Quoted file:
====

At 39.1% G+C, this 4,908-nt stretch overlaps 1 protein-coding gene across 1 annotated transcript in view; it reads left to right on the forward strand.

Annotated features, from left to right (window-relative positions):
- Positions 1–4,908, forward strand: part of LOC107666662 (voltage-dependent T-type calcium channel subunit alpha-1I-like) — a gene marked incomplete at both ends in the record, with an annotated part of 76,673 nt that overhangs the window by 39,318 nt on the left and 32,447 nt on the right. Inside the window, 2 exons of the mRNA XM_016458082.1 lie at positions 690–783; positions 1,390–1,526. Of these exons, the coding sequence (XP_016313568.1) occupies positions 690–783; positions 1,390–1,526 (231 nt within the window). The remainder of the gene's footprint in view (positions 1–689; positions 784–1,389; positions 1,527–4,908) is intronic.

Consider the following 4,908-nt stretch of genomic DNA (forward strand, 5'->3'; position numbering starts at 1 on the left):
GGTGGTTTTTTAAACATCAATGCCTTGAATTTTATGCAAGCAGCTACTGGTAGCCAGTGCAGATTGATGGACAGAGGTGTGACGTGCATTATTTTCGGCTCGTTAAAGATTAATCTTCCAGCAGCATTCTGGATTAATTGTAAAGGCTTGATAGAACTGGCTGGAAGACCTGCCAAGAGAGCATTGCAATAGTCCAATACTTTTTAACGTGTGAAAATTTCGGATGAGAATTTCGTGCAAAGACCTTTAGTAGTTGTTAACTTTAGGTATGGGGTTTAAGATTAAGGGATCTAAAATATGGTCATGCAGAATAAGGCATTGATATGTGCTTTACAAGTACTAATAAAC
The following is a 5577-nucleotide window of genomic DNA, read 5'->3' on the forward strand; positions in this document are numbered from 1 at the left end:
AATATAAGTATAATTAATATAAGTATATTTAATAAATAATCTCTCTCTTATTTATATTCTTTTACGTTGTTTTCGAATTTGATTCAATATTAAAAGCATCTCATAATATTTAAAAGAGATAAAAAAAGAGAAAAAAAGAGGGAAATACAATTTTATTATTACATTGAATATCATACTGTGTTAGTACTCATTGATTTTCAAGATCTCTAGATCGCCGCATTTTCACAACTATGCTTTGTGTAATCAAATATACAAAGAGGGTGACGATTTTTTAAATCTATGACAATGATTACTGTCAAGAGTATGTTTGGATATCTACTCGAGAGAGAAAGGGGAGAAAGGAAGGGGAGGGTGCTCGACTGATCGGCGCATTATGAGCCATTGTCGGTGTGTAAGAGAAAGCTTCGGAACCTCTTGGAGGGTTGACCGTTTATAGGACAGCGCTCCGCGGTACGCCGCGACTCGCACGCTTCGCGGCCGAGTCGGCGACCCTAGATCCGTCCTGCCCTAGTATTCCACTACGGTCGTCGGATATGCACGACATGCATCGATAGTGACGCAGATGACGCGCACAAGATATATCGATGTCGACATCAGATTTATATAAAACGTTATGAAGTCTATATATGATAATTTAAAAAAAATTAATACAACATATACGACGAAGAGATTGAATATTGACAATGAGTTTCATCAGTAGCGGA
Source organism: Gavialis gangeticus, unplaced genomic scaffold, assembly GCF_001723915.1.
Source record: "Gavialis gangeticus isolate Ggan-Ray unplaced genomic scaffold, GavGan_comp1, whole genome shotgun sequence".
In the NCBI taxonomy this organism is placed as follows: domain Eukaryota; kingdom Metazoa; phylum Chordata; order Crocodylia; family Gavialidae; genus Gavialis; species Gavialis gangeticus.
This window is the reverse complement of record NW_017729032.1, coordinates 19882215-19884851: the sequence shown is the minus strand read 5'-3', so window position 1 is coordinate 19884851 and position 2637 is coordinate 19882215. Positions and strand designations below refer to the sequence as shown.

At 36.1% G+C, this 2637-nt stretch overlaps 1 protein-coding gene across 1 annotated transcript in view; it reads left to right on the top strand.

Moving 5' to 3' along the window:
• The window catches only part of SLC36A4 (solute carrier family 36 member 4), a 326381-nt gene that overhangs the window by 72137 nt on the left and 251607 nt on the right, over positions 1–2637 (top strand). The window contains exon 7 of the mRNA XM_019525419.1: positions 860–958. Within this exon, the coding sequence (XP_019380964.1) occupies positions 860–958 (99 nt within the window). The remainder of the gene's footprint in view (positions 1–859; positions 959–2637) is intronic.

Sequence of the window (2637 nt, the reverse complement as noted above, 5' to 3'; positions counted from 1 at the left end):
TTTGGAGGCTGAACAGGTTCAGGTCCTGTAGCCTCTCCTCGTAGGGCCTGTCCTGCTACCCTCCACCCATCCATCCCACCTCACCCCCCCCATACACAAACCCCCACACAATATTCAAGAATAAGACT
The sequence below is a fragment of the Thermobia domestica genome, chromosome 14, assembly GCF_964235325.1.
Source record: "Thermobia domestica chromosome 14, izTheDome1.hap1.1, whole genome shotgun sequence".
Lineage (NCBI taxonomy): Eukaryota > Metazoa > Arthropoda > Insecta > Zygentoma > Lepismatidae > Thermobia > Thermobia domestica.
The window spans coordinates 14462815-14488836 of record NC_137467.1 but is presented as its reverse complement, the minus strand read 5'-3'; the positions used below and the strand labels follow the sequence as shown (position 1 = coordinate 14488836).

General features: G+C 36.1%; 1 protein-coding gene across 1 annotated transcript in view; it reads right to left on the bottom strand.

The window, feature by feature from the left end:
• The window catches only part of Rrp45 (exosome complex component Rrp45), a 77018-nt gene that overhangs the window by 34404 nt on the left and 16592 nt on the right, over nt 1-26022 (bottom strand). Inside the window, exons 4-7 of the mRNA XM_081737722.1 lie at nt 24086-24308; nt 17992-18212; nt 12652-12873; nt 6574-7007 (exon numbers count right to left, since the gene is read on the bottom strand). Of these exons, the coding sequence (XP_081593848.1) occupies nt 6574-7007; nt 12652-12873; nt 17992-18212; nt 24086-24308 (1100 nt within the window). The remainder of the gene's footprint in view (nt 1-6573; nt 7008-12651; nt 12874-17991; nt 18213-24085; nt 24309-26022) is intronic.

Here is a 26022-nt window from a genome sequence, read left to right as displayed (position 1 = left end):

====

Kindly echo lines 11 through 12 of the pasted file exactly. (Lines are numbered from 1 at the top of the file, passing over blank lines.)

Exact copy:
This window is the reverse complement of record NW_017729032.1, coordinates 19882215-19884851: the sequence shown is the minus strand read 5'-3', so window position 1 is coordinate 19884851 and position 2637 is coordinate 19882215. Positions and strand designations below refer to the sequence as shown.

At 36.1% G+C, this 2637-nt stretch overlaps 1 protein-coding gene across 1 annotated transcript in view; it reads left to right on the top strand.